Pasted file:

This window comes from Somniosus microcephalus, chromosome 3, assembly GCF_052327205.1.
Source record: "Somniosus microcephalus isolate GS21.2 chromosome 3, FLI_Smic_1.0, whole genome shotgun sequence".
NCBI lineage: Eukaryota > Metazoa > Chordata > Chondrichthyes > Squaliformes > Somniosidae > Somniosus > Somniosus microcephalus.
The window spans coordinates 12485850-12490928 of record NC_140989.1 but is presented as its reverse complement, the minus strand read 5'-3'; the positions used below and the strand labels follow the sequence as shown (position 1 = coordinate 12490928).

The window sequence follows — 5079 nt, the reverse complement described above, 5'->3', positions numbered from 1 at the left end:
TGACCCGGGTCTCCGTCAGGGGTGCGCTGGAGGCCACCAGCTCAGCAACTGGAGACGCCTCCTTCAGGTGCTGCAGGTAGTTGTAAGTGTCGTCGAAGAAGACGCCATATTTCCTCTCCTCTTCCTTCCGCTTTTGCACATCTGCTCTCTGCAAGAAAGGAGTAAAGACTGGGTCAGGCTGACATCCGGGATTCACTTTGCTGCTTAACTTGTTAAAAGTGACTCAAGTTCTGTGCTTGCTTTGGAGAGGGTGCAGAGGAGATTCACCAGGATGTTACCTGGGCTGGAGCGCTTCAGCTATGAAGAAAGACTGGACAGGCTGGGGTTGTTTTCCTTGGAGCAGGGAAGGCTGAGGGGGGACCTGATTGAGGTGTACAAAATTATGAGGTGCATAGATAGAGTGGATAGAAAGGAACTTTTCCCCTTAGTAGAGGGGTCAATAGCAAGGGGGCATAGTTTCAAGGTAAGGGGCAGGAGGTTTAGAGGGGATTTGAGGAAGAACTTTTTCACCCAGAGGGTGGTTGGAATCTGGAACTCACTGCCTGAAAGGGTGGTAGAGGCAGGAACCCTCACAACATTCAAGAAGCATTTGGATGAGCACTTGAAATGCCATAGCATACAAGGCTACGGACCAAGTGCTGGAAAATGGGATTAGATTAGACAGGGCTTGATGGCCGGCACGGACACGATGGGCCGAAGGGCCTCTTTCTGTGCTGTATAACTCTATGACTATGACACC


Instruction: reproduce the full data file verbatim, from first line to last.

This window comes from Somniosus microcephalus, chromosome 3, assembly GCF_052327205.1.
Source record: "Somniosus microcephalus isolate GS21.2 chromosome 3, FLI_Smic_1.0, whole genome shotgun sequence".
NCBI lineage: Eukaryota > Metazoa > Chordata > Chondrichthyes > Squaliformes > Somniosidae > Somniosus > Somniosus microcephalus.
The window spans coordinates 12485850-12490928 of record NC_140989.1 but is presented as its reverse complement, the minus strand read 5'-3'; the positions used below and the strand labels follow the sequence as shown (position 1 = coordinate 12490928).

The window sequence follows — 5079 nt, the reverse complement described above, 5'->3', positions numbered from 1 at the left end:
TGACCCGGGTCTCCGTCAGGGGTGCGCTGGAGGCCACCAGCTCAGCAACTGGAGACGCCTCCTTCAGGTGCTGCAGGTAGTTGTAAGTGTCGTCGAAGAAGACGCCATATTTCCTCTCCTCTTCCTTCCGCTTTTGCACATCTGCTCTCTGCAAGAAAGGAGTAAAGACTGGGTCAGGCTGACATCCGGGATTCACTTTGCTGCTTAACTTGTTAAAAGTGACTCAAGTTCTGTGCTTGCTTTGGAGAGGGTGCAGAGGAGATTCACCAGGATGTTACCTGGGCTGGAGCGCTTCAGCTATGAAGAAAGACTGGACAGGCTGGGGTTGTTTTCCTTGGAGCAGGGAAGGCTGAGGGGGGACCTGATTGAGGTGTACAAAATTATGAGGTGCATAGATAGAGTGGATAGAAAGGAACTTTTCCCCTTAGTAGAGGGGTCAATAGCAAGGGGGCATAGTTTCAAGGTAAGGGGCAGGAGGTTTAGAGGGGATTTGAGGAAGAACTTTTTCACCCAGAGGGTGGTTGGAATCTGGAACTCACTGCCTGAAAGGGTGGTAGAGGCAGGAACCCTCACAACATTCAAGAAGCATTTGGATGAGCACTTGAAATGCCATAGCATACAAGGCTACGGACCAAGTGCTGGAAAATGGGATTAGATTAGACAGGGCTTGATGGCCGGCACGGACACGATGGGCCGAAGGGCCTCTTTCTGTGCTGTATAACTCTATGACTATGACACC